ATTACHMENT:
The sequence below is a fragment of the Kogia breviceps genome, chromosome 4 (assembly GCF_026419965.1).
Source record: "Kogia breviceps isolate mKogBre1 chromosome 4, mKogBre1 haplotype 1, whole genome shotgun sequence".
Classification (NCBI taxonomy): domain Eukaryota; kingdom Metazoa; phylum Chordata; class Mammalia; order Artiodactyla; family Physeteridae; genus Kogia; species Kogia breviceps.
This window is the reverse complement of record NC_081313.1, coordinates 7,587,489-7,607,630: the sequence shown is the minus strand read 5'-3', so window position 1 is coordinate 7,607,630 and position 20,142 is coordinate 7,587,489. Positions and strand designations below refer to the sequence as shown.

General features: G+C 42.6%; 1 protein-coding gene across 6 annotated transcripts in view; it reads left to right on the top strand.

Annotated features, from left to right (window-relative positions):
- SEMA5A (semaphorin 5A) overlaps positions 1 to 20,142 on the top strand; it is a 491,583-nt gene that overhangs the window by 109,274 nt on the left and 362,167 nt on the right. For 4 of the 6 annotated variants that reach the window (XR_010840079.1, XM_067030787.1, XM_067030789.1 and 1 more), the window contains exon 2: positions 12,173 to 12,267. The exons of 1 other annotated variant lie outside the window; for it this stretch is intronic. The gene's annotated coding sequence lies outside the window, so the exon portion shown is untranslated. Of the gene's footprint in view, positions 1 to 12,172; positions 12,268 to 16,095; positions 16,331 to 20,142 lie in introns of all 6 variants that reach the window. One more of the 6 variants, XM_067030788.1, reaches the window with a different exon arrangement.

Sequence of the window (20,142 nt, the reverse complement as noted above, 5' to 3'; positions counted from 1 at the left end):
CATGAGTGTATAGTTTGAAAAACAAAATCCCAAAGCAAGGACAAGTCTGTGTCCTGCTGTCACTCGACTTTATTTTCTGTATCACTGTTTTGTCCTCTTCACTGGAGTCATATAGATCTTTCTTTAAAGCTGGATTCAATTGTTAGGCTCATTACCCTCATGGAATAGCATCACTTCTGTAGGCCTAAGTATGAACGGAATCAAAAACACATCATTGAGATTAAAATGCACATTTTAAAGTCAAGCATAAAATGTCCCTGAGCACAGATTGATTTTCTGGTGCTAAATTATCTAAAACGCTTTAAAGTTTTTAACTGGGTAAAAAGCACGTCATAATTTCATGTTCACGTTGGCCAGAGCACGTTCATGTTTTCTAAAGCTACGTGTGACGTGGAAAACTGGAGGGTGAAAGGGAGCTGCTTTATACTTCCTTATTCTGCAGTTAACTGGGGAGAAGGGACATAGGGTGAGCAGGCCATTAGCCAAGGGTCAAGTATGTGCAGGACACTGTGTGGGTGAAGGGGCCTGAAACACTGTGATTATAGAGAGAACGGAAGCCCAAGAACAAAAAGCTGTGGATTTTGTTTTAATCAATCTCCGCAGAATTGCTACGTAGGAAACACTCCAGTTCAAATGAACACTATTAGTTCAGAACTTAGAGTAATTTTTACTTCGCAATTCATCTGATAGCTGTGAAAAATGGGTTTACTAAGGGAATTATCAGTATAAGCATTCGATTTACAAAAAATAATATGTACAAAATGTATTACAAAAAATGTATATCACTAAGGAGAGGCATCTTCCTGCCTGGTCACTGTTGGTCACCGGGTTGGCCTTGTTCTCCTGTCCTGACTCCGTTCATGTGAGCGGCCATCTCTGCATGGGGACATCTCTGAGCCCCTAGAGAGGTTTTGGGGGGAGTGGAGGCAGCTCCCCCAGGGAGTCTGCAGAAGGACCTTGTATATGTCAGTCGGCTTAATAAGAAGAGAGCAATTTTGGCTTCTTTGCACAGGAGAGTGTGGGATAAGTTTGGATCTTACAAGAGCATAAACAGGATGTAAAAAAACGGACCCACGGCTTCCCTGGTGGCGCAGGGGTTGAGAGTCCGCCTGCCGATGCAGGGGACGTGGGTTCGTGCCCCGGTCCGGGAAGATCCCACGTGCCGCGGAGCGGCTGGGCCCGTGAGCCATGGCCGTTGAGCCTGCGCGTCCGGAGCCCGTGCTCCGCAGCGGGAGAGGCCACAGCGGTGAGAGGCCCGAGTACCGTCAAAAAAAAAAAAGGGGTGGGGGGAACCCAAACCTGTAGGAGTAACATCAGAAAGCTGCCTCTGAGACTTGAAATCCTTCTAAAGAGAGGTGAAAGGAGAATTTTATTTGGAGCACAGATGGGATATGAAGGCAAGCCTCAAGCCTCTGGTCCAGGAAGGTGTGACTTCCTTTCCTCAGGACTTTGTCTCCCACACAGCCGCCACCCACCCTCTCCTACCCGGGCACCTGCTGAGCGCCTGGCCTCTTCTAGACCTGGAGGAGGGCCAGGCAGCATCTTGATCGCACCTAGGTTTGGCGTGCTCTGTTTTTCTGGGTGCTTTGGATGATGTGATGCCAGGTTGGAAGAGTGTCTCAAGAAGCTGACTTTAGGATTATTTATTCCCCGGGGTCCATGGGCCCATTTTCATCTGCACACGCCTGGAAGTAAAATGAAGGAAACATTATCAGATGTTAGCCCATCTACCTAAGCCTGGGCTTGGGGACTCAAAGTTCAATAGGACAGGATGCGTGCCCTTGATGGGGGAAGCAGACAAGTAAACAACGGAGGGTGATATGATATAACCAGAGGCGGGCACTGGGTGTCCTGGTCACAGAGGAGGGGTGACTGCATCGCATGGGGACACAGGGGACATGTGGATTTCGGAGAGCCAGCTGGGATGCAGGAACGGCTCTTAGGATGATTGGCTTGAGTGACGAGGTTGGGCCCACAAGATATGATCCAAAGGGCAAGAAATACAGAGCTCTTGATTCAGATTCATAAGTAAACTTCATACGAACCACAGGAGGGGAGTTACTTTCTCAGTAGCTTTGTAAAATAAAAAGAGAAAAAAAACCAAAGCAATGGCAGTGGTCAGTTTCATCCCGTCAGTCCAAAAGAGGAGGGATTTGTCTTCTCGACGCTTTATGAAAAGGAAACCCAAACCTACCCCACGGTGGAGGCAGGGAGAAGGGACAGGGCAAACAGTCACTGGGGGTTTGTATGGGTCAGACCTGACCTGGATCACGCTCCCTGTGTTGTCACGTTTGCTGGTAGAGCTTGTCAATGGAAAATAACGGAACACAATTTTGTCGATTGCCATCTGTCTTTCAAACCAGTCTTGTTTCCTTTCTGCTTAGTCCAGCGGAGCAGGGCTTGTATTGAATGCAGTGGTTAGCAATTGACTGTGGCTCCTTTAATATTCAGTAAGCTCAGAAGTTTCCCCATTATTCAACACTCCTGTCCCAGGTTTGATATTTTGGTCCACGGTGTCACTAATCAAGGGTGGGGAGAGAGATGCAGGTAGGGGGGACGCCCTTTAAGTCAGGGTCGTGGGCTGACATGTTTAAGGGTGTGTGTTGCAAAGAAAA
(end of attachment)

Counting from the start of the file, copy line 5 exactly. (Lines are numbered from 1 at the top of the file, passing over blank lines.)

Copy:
General features: G+C 42.6%; 1 protein-coding gene across 6 annotated transcripts in view; it reads left to right on the top strand.